American woman: So, in Iran, in places where the government does things like this, it’s just a crazy government?
Imam: This is not Islam which prescribes this. There is a very strict line that there is no force in religion. Only God gives you in your heart what you believe. The way people approach Islam – sometimes they take moments from the time of the prophet Muhammad but Muslims don’t look at the context and why a certain decision was made. In Islam, it is forbidden in war to kill women and children and people without strength, like elderly people. Even when you are face to face in war, you must ask your enemy whether he relents, and only then, if he does not, can you kill him in battle.
American woman 2: I know that we don’t know the mind of God, but how does Allah view someone who converts from Islam to another religion? Are there some religions that are closer or close enough to Islam or better that others?
Imam: In my view, if someone chooses another worldview in which God does not exist, that seems to be worst, because it’s negating that God exists. You have the right to be whatever you want. There is no force to believe anything. Faith is given by God as an examination. If God wanted to make us all one religion, he would have made it so. But God wants to examine or test us with differences – how will we treat those who are different? God gave a lot of freedom for people to think for themselves, and often we go farther and farther from the truth.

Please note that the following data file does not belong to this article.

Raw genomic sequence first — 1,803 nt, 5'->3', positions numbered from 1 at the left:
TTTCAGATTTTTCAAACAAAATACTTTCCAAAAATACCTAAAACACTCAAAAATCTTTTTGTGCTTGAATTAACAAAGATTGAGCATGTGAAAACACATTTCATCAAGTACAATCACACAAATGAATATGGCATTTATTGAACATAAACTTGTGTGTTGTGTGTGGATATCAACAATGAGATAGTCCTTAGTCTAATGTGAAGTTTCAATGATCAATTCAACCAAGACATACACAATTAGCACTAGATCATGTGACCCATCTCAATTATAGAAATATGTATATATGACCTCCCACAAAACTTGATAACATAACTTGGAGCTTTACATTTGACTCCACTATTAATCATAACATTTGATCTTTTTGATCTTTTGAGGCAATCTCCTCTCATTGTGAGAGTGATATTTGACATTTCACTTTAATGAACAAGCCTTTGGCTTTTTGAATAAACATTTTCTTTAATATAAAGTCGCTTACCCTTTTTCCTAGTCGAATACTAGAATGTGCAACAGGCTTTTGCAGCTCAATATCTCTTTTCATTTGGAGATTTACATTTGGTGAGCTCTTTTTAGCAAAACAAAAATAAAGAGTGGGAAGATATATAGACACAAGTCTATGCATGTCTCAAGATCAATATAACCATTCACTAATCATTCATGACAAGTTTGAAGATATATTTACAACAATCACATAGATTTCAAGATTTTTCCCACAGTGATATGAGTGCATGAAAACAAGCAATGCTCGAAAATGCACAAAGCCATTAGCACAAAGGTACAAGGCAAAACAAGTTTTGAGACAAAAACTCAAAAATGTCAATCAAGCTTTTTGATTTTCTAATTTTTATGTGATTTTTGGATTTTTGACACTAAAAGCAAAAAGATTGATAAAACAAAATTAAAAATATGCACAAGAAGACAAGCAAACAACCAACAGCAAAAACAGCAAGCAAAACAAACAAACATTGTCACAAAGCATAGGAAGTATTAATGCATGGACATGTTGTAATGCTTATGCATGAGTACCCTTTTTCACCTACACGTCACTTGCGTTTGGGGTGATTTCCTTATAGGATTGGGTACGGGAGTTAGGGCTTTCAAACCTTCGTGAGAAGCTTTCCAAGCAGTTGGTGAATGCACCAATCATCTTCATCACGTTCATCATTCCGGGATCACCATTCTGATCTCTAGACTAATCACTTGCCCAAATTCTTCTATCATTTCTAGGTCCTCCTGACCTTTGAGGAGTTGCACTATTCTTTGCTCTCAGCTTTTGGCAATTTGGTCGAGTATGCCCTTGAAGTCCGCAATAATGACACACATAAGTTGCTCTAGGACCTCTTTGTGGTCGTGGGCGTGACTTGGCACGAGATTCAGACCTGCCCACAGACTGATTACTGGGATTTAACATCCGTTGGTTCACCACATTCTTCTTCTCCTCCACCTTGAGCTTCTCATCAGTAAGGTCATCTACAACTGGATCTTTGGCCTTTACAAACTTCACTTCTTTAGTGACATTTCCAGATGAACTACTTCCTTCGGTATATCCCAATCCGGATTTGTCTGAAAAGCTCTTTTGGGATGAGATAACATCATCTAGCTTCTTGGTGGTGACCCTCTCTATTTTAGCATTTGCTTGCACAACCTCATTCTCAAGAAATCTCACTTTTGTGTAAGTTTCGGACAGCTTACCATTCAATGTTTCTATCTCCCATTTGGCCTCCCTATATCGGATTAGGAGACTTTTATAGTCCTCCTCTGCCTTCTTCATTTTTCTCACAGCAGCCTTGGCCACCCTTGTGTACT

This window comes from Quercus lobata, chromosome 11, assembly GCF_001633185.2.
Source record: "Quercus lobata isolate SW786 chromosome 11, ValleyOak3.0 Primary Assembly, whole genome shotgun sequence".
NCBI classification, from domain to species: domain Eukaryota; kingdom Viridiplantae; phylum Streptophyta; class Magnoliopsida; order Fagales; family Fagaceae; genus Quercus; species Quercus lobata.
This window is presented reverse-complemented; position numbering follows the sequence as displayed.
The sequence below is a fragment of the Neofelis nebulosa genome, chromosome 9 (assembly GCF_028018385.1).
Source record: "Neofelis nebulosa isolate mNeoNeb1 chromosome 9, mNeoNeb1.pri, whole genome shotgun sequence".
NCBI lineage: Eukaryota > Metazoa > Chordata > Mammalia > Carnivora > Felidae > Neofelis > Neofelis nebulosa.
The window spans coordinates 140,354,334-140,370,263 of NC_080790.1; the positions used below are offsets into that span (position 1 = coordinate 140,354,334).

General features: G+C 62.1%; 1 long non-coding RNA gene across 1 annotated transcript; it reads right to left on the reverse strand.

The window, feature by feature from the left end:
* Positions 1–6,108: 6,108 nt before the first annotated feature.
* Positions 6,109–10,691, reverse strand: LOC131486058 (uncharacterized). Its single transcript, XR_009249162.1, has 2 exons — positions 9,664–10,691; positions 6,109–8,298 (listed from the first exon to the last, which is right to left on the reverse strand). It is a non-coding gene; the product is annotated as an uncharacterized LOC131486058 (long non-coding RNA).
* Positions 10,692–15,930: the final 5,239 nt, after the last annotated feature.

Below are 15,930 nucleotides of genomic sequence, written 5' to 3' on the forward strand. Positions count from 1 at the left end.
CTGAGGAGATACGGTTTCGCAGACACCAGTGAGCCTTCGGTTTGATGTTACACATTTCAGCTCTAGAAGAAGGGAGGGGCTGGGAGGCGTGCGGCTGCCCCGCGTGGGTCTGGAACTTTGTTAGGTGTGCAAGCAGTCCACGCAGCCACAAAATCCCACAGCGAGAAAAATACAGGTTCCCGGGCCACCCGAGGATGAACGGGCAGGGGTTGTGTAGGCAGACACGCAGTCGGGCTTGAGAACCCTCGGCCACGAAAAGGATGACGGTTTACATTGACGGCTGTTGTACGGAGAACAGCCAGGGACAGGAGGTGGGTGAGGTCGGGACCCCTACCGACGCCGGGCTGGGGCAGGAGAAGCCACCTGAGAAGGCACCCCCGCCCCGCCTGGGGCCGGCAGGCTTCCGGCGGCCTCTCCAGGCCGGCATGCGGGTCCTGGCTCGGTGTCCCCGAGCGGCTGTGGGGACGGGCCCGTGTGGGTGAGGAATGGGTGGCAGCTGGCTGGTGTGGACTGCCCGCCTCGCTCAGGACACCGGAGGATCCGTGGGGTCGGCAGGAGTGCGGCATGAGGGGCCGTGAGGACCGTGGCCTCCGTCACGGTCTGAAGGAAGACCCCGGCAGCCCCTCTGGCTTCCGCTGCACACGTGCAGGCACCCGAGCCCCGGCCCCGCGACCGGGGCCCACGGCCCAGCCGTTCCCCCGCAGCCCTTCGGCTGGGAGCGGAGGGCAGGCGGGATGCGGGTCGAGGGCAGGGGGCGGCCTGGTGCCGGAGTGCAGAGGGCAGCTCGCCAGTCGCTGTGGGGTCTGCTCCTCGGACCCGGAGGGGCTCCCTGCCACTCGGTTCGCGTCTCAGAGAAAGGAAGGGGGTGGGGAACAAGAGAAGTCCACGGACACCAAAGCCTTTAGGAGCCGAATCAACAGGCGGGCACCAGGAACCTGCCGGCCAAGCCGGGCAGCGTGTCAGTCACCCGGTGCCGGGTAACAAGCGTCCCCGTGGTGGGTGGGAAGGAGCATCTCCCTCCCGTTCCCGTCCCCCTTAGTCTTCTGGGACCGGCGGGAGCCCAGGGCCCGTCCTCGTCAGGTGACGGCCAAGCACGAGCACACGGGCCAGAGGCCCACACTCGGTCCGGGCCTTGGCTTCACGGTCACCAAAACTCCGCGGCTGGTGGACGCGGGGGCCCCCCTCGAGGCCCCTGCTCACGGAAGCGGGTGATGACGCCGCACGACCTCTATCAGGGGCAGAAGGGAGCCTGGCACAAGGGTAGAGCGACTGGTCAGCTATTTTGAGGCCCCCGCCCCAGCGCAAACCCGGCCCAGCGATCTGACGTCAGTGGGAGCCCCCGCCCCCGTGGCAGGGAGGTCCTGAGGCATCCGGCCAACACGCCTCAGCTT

Christian Hungarian man: It was very nice to me, when I saw the end of the prayer service (similar to the end of a church meeting!), the people turned to each other and began to greet each other. When I was in Sarajevo 5-10 years ago, and I saw around the city, I saw many newer big and fancy mosques which were being built by Malaysia, Saudia Arabia and other foreign groups. I saw an Iranian cultural center. So this is my question. How do you feel about this? They came from the East and they have other kinds of practices. Maybe they think, “Oh here in BiH is another kind of Islam, and we would like to teach you about true Islam!” [skepticism in his voice about the intentions of foreign Muslims]
Imam: We obviously have the same attitude! I have the same feeling. Eventually, Muslims here realized that there were a lot of Muslims with bad intentions who came to do that. Sometimes, it seems like they came to make some conflict between us. I cannot be sure, but it seems like that. I can see that they are Muslims. They recite Qur’an and pray the prayers, but it seems by their deeds that their intentions are not well. Whoever by their deeds brings conflict, he is not someone who is spreading Islam. For example, when we pray for the prayers while we are standing, I did not recite loudly. In the evening, I will recite loudly. The reason why this is the case is that in the time of the Prophet Muhammad, everyone lived around the Qibla, both Muslims and non-Muslims. While they would work during the day, Muhammad said that Muslims should not recite loudly. People are at work, and they shouldn’t be bothered all day long. After they leave their work and go home, then you can recite more loudly.